and packet reordering in the network path, the sender waits for segment reordering in the network path, the sender waits for three
three duplicate ACKs in an attempt to disambiguate packet loss from duplicate ACKs in an attempt to disambiguate segment loss from
packet reordering. When using small congestion windows it may not segment reordering. When the congestion window is small it may not
be possible to generate the required number of duplicate ACKs to be possible to generate the required number of duplicate ACKs to
trigger Fast Retransmit when a loss does happen. trigger Fast Retransmit when a loss does happen.
Small windows can occur in a number of situations, such as: Small congestion windows can occur in a number of situations, such
as:
(1) The connection is constrained by end-to-end congestion control (1) The connection is constrained by end-to-end congestion control
when the connection's share of the path is small, the path has a when the connection's share of the path is small, the path has a
small bandwidth-delay product or the transport is ascertaining small bandwidth-delay product or the transport is ascertaining
the available bandwidth in the first few round-trip times of the available bandwidth in the first few round-trip times of
slow start. slow start.
(2) The connection is "application limited" and has only a limited (2) The connection is "application limited" and has only a limited
amount of data to send. This can happen any time the amount of data to send. This can happen any time the
application does not produce enough data to fill the congestion application does not produce enough data to fill the congestion
skipping to change at page 3, line 21 skipping to change at page 3, line 29
in [RFC2988] (for TCP) and [RFC4960] (for SCTP). To prevent in [RFC2988] (for TCP) and [RFC4960] (for SCTP). To prevent
spurious retransmissions of segments that are only delayed and not spurious retransmissions of segments that are only delayed and not
lost, the minimum RTO is conservatively chosen to be 1 second. lost, the minimum RTO is conservatively chosen to be 1 second.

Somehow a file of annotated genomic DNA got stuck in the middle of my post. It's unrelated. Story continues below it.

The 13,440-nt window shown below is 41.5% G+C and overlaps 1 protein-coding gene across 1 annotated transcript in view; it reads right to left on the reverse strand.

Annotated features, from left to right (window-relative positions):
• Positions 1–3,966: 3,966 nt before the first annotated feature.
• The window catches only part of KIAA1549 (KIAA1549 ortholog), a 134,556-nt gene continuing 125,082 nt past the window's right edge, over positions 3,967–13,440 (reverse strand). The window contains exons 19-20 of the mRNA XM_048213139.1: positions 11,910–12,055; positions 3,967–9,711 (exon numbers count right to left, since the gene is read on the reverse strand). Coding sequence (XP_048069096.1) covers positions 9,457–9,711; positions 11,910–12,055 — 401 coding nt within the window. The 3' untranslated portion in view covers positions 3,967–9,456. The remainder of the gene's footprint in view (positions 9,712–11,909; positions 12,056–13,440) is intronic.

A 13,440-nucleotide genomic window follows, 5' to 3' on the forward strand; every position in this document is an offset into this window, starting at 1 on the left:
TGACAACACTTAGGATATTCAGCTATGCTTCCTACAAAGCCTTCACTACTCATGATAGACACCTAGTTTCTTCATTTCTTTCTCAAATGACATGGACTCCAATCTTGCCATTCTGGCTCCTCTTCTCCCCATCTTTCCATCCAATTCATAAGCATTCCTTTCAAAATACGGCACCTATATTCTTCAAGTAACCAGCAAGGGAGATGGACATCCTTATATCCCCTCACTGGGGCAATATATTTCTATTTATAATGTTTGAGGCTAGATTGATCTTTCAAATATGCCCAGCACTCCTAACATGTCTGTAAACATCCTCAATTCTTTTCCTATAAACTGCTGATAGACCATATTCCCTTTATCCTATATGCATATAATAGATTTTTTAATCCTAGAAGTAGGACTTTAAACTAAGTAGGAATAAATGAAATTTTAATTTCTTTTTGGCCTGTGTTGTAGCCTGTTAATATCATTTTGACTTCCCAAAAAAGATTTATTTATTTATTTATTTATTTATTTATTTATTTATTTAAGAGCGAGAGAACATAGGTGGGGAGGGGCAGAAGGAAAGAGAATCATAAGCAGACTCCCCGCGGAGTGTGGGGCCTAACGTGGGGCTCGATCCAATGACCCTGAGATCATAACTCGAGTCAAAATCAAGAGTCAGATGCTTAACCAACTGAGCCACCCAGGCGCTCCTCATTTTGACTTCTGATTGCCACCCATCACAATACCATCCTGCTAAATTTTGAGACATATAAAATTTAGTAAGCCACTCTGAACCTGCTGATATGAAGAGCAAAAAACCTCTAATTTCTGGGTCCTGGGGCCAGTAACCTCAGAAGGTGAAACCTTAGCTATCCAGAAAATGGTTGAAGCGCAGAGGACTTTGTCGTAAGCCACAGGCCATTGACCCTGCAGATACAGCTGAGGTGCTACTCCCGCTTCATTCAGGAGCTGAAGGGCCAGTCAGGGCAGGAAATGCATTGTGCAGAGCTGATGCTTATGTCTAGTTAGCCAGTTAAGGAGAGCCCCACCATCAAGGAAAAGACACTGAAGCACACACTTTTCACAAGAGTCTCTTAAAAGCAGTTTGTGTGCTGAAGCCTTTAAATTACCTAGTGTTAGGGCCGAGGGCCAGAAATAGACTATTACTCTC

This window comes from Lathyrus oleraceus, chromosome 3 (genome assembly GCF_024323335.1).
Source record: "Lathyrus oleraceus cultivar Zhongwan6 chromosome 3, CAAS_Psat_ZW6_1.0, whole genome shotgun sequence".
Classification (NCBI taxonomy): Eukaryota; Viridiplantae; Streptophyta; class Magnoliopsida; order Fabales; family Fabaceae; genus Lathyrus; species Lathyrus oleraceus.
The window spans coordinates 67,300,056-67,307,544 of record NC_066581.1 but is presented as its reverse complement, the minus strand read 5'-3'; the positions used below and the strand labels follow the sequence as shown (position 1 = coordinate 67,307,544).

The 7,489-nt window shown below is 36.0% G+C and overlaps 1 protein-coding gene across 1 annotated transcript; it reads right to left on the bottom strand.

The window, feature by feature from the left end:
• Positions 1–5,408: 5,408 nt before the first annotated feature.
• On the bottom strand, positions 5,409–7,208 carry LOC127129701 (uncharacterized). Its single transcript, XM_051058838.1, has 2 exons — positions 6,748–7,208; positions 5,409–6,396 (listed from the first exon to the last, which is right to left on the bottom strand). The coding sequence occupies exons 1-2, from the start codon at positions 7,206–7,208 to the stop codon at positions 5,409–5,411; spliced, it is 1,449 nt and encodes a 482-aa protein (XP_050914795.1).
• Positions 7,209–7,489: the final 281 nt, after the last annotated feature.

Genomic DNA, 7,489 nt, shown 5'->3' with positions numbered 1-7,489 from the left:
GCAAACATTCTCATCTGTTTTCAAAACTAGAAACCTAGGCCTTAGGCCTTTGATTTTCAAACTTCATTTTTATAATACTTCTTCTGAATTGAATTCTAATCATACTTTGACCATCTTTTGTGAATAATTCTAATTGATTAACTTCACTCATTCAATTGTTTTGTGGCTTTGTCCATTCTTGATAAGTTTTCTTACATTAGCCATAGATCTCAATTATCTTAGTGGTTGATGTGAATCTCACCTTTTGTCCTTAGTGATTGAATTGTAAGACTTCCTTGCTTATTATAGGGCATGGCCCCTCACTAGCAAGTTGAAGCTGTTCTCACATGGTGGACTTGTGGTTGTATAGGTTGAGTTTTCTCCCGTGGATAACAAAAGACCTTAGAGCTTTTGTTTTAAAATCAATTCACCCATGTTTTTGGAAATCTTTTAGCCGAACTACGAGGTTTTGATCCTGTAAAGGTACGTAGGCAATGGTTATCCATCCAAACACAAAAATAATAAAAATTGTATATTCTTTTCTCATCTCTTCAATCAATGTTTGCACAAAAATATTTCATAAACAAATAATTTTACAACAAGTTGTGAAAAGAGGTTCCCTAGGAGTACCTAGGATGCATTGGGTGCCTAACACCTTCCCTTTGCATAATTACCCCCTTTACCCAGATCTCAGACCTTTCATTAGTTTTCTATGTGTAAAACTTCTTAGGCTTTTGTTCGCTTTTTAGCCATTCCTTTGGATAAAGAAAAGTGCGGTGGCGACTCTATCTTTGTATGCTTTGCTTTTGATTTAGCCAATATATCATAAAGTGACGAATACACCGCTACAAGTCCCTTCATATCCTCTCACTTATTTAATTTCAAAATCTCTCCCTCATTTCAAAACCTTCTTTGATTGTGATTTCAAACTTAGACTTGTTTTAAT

Therefore, it behooves TCP senders to detect and recover from as Therefore, it behooves TCP senders to detect and recover from as
many losses as possible without incurring a lengthy timeout during many losses as possible without incurring a lengthy timeout during
which the connection remains idle. However, if not enough duplicate which the connection remains idle. However, if not enough duplicate
ACKs arrive from the receiver, the Fast Retransmit algorithm is ACKs arrive from the receiver, the Fast Retransmit algorithm is
never triggered---this situation occurs when the congestion window never triggered---this situation occurs when the congestion window
is small, if a large number of segments in a window are lost or at is small, if a large number of segments in a window are lost or at
the end of a transfer as data drains from the network. For the end of a transfer as data drains from the network. For
instance, consider a congestion window (cwnd) of three segments. If instance, consider a congestion window of three segments worth of
one segment is dropped by the network, then at most two duplicate data. If one segment is dropped by the network, then at most two
ACKs will arrive at the sender. Since three duplicate ACKs are duplicate ACKs will arrive at the sender. Since three duplicate
required to trigger Fast Retransmit, a timeout will be required to ACKs are required to trigger Fast Retransmit, a timeout will be
resend the dropped packet. required to resend the dropped segment. Note, delayed ACKs
[RFC5681] may further reduce the number of duplicate ACKs a receiver
sends. However, we assume that receivers send immediate ACKs when
there is a gap in the received sequence space per [RFC5681].
[BPS+98] shows that roughly 56% of retransmissions sent by a busy [BPS+98] shows that roughly 56% of retransmissions sent by a busy
web server are sent after the RTO timer expires, while only 44% are web server are sent after the RTO timer expires, while only 44% are
handled by Fast Retransmit. In addition, only 4% of the RTO handled by Fast Retransmit. In addition, only 4% of the RTO
timer-based retransmissions could have been avoided with SACK, which timer-based retransmissions could have been avoided with SACK, which
has to continue to disambiguate reordering from genuine loss. has to continue to disambiguate reordering from genuine loss.
Furthermore, [All00] shows that for one particular web server the Furthermore, [All00] shows that for one particular web server the
median transfer size is less than four segments, indicating that median number of bytes carried by a connection is less than four
more than half of the connections will be forced to rely on the RTO segments, indicating that more than half of the connections will be
timer to recover from any losses that occur. Thus, loss recovery forced to rely on the RTO timer to recover from any losses that
that does not rely on the conservative RTO is likely to be occur. Thus, loss recovery that does not rely on the conservative